Reparations as Bailout
No, I'm not black. But I do have a few suggestions on how to remedy the complicated history of reparations.
Call it a belated bailout of the Freedmen's Savings Bank, but now may be the perfect time, perhaps the only time, that African Americans, descendants of the slaves who toiled to build the United States of America, might be in a position to achieve the elusive goal of reparations.
Don't call it reparations. Call it a belated bailout of the Freedman's Savings Bank, chartered by Congress in 1865 as a financial haven for freed slaves, and failed in 1874 after its white board lost all the money after a spree of wild speculation.
It was like black people's version of Bernie Madoff (but the bank was thought to be as safe as the government could make it and it was for a time). Thousands of African Americans lost millions of dollars—millions that had been earned through pure sweat and toil—when the bank failed. That combination of real assets lost and hundreds of thousands of people involved (to whom most African Americans today could claim an ancestor) provides a legitimate cover for, or different way of looking at, reparations. It's not a giveaway; it's a bailout, you know, just like the kind white people get today.
And OK, I am white. But as some of my best friends are black, I hope to at least get a meal or two out of any future reparations package.
All jokes aside, now is the perfect time, perhaps the only time, that African Americans, descendants of the slaves who toiled to build the United States of America, might be in a position to achieve the elusive goal of reparations. The nation has dashed to the rescue of the undeserving, most notably in the sickening $150 billion bailout of the unhedged fund known as AIG which was awkwardly grafted on to an old insurance company called AIG. The automakers were bailed out by the White House, despite some Southern senators who have a complex about unions. (Why are good old boys so anti-union anyway? Does it have to do with the South's peculiar labor history?)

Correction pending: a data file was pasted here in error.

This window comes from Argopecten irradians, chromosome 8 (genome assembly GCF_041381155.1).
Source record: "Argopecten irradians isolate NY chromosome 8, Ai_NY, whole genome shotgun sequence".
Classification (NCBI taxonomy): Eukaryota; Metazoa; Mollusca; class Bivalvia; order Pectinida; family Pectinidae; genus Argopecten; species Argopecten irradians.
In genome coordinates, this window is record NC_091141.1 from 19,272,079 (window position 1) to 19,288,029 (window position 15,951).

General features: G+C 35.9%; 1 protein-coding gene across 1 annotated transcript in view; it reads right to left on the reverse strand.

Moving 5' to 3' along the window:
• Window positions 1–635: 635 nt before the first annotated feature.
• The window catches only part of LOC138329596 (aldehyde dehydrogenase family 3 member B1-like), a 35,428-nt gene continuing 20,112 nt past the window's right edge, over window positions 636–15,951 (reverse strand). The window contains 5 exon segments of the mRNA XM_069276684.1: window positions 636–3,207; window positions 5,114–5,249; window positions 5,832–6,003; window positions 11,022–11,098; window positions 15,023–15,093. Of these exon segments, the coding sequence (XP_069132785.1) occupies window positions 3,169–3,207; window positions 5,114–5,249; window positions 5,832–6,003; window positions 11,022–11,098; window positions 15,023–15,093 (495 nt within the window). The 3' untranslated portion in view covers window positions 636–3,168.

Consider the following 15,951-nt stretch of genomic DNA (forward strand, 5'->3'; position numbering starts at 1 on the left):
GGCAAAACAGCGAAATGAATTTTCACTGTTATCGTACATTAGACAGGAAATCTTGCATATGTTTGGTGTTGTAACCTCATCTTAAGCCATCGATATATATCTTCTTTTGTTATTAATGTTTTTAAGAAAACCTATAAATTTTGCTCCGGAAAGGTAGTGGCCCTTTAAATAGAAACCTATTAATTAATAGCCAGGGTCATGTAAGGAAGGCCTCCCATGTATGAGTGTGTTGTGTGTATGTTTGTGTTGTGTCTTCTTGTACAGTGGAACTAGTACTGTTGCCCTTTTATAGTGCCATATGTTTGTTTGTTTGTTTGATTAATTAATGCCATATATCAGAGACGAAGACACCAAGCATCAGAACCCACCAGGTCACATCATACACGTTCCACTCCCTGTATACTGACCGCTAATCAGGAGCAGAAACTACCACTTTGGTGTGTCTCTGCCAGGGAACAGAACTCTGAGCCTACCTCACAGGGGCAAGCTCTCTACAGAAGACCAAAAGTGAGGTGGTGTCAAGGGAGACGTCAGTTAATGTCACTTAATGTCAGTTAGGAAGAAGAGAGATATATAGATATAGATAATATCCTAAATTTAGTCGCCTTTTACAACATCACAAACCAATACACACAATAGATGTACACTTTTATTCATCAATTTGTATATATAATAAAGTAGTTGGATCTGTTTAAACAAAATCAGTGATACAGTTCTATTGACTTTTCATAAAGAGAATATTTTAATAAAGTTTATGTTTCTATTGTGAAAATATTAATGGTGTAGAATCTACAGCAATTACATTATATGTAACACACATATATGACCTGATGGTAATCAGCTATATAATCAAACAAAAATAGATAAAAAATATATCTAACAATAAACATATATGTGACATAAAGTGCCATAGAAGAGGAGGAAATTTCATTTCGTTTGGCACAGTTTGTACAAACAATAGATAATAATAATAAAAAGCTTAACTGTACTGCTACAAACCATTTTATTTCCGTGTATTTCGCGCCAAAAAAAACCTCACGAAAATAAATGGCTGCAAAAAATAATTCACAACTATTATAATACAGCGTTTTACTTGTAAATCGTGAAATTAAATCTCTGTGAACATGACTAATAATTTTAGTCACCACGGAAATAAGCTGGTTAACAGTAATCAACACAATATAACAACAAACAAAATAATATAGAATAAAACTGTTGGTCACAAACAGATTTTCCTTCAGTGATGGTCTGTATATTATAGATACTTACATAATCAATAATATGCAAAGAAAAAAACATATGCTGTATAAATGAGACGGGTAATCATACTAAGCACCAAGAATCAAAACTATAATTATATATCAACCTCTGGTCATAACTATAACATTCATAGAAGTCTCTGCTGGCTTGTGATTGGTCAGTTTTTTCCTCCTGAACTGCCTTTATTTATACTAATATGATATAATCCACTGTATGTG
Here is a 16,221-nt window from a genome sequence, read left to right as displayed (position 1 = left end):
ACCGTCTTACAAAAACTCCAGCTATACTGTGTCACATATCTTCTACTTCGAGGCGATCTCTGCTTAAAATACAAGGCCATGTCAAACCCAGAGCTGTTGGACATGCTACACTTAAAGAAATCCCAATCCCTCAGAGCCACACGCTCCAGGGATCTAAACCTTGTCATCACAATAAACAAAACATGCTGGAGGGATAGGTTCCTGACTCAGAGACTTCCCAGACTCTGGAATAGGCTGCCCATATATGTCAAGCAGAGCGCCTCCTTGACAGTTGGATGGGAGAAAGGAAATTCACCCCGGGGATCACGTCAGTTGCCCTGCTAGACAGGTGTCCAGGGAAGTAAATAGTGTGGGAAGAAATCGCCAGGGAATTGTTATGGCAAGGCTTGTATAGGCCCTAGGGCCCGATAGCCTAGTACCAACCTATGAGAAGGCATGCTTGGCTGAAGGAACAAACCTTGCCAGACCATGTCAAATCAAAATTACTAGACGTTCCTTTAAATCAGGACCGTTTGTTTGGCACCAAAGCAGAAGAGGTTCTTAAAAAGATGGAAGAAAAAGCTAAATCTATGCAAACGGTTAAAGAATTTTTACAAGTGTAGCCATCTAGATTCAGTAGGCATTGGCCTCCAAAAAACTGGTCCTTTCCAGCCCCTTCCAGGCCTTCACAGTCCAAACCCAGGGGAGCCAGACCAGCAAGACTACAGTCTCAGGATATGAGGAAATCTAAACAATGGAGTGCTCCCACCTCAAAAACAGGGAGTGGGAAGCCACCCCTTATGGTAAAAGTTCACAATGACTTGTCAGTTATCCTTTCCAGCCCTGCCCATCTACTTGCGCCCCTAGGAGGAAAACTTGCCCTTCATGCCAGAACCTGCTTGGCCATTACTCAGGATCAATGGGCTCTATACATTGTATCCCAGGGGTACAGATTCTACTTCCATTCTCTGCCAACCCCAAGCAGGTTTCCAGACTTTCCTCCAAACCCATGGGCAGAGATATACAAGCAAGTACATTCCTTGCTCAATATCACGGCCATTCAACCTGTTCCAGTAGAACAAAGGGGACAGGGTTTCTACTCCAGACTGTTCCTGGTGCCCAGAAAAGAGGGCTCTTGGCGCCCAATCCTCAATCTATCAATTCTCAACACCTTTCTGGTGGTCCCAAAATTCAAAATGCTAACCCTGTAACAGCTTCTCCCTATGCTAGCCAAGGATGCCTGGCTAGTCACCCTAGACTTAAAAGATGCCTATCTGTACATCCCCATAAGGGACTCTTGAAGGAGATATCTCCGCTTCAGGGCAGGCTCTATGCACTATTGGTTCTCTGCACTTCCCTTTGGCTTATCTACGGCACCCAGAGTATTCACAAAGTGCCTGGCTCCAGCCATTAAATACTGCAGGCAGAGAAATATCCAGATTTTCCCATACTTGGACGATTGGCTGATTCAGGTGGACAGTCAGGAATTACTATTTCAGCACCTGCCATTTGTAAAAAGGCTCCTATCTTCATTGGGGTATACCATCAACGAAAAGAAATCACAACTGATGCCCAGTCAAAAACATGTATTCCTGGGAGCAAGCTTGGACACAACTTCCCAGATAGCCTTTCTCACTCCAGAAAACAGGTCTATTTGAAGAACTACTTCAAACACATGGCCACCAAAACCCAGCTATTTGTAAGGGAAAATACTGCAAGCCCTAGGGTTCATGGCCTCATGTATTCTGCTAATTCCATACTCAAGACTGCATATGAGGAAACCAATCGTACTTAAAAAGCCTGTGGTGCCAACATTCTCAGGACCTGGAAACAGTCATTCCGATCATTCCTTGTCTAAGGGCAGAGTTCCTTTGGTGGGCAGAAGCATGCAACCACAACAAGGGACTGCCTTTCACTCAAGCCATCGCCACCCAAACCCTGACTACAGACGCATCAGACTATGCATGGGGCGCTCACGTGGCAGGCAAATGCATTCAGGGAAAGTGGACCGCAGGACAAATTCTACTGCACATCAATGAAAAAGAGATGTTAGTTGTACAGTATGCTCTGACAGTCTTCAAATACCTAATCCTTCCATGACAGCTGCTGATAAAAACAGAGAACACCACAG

Barack Obama's election certainly makes reparations more likely than they were under, say, Woodrow Wilson, but nobody thinks Obama has the political will to fight the fight, nor should anyone expect him to play with such political dynamite. Some enterprising Southern or Southern-ish GOP senator (paging Mitch McConnell, who'll never win another term anyway) needs to see the big picture, glimpse his place in history, foresee how African-American reparation spending will help his state/region and proceed to call in every favor and twist every arm until every congressman signs. It's not like Obama won't sign it. My calculations show it would cost a mere $900 billion—chump change to the folks at AIG. Now that we're on the verge of deflation, it's time to rev up the printing press anyway.
A belated Freedman's Savings Bank bailout package would effectively kill two birds with one stone. It would finally acknowledge and attempt to compensate African Americans for a portion of their fair share in creating this nation while simultaneously stimulating the economy.
Dave Chappelle, as funny as he is, did a disservice to the idea of reparations with his skit on them, which many average white people are likely to reference if the issue is brought up. Sure, maybe some black people will buy trucks full of cigarettes and act extra ignorant. But, I think it's safe to say that most African Americans will not rush the money to Switzerland, Bermuda or the Caymans. Most of the money will not disappear in insufficiently hedged or unhedged "hedge" funds.
No, instead the money will pay off mortgages, hopefully recapitalizing banks and stabilizing them. The money will go to buying new appliances. It will also go to higher education. Can you imagine how many people will return to school to finish degrees or get new ones? People will suddenly have the breathing room to do so. Crimes of a desperate nature will decrease. The money will go to churches and finance new church building projects. Some money will line the pockets of some worthy pastors and some unworthy pastors, but that's fine, because both groups will spend. Blighted neighborhoods will spruce up. Dreams deferred will become more possible. Much of the money will actually be spent in red states, thus placating the GOP.
Sounds like a rising tide!
Paul Devlin is a graduate student and writer in Long Island, N.Y.